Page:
indicating that resident problems were often resolved by property management itself). These
include the easy access to the service coordinator’s and health educator’s wealth of knowledge
right in their building and the encouragement of residents to address health problems they might
not follow up with on their own. One manager gives an example of seeing the health educator
look at a resident’s swollen leg in the lobby, which had apparently been worsening over time.
Evaluation of the WellElder Program
39
She told the man that this could be a serious problem and it was very important that he see his
doctor. Managers also believed that the advocacy and communication assistance the WellElder
team can provide residents with health providers is a major benefit.
Property managers identify different groups of residents who benefit most from the WellElder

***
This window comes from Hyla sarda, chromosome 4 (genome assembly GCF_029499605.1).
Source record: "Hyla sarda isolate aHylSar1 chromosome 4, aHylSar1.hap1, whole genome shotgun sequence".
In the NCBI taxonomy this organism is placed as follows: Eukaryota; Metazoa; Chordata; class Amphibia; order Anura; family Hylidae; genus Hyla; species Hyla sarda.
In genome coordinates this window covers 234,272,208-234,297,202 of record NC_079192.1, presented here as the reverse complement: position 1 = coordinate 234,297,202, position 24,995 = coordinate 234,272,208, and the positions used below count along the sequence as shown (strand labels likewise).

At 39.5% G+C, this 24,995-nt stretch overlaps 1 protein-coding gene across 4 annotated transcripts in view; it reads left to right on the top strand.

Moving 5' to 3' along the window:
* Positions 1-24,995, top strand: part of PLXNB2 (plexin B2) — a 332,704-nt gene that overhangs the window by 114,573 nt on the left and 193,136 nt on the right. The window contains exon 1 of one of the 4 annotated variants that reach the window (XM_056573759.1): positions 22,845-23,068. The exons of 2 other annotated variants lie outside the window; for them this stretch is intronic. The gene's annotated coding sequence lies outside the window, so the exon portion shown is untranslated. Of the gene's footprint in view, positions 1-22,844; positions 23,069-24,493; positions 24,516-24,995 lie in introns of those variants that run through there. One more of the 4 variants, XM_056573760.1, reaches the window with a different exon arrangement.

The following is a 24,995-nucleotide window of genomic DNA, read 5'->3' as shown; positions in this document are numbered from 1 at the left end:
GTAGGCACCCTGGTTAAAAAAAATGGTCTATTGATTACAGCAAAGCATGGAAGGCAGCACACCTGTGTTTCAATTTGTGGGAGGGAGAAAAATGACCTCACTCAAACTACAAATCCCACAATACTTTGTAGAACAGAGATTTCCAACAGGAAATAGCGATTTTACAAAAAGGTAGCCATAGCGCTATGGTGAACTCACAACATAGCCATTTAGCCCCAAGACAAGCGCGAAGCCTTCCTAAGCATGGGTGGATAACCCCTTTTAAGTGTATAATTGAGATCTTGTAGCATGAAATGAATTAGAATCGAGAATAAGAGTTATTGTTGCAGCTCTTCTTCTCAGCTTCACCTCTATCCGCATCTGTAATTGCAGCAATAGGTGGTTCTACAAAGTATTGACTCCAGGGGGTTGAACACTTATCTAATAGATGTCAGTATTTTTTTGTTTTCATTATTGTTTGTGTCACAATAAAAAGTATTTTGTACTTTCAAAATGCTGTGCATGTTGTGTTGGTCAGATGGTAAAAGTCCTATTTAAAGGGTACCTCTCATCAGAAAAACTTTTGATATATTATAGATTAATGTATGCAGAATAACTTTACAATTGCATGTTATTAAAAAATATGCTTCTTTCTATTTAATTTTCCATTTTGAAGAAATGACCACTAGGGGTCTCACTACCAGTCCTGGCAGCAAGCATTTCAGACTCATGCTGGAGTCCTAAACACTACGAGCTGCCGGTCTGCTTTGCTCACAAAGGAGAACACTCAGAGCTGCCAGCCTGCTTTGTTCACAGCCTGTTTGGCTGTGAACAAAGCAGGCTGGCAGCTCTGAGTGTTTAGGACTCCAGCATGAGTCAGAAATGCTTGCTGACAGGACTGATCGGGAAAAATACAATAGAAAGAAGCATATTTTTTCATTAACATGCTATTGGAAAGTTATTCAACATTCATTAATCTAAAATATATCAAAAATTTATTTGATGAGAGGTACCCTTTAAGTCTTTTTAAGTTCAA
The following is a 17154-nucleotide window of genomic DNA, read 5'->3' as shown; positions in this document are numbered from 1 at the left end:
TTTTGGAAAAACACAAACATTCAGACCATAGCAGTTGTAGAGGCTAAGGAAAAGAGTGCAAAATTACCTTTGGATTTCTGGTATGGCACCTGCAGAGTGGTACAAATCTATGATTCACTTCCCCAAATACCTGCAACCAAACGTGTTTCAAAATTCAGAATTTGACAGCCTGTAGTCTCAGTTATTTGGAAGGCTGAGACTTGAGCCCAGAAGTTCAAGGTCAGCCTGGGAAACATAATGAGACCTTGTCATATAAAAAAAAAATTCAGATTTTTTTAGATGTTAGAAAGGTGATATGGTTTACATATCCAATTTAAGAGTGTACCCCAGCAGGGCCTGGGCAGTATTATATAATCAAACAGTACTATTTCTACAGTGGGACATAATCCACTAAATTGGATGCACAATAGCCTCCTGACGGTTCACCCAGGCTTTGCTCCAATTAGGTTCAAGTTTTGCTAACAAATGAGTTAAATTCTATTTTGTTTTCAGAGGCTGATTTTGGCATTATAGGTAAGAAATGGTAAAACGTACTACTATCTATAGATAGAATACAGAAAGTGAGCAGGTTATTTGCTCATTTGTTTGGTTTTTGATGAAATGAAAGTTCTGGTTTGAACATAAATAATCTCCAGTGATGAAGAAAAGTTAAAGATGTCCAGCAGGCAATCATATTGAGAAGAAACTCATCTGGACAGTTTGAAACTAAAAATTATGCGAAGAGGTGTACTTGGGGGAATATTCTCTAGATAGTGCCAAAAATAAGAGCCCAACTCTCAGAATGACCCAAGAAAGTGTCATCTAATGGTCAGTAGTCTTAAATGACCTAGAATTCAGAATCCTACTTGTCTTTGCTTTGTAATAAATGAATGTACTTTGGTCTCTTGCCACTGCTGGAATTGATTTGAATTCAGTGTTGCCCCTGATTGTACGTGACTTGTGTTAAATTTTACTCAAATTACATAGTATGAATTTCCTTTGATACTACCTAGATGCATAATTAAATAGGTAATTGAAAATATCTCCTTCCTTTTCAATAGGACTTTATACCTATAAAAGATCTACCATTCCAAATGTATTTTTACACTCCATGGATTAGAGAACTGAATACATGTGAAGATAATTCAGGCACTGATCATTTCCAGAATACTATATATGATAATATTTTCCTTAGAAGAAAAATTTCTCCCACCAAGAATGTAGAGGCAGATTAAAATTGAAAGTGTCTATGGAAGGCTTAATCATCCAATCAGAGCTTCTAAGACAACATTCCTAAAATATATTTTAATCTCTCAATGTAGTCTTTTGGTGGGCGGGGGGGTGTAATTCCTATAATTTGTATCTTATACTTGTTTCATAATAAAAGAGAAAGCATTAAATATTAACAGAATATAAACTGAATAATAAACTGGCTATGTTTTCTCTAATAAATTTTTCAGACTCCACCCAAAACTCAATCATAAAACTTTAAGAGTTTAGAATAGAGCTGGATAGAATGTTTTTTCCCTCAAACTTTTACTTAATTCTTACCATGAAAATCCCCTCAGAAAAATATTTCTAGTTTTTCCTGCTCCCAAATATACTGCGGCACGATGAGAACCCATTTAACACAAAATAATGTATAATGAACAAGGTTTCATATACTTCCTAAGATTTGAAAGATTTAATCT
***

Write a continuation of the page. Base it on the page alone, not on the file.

program, although they think the program can help all residents in some way. One manager
believes residents who are declining benefit greatly because, through the team approach, the
service coordinator and health educator can identify and figure out the best ways to address their
various problems. Another believes the residents who are receptive and open to receiving
education and assistance gain the most. The manager believes the support the program offers
helps these residents thrive and stay independent. “Residents who are frail and participate are
just more engaged in life; those who are frail and don’t are more isolated,” this manager
perceives, “Residents who are not engaged could be in their apartment hurting and nobody is
checking on them because they don’t want anyone to know.”
The majority of property managers also believe the WellElder program benefits the property in a
variety of ways. One notes that the program minimizes the time the property staff spends dealing
with resident-related issues, which allows them to focus on their property operation and
maintenance responsibilities. Another manager feels the program helps minimize resident
turnover. By helping residents address their physical and mental health issues, managers feel the
service coordinator and health educator help minimize damages to the property and disruptions
to the community and other residents. For example, if a resident has a hoarding/cluttering issue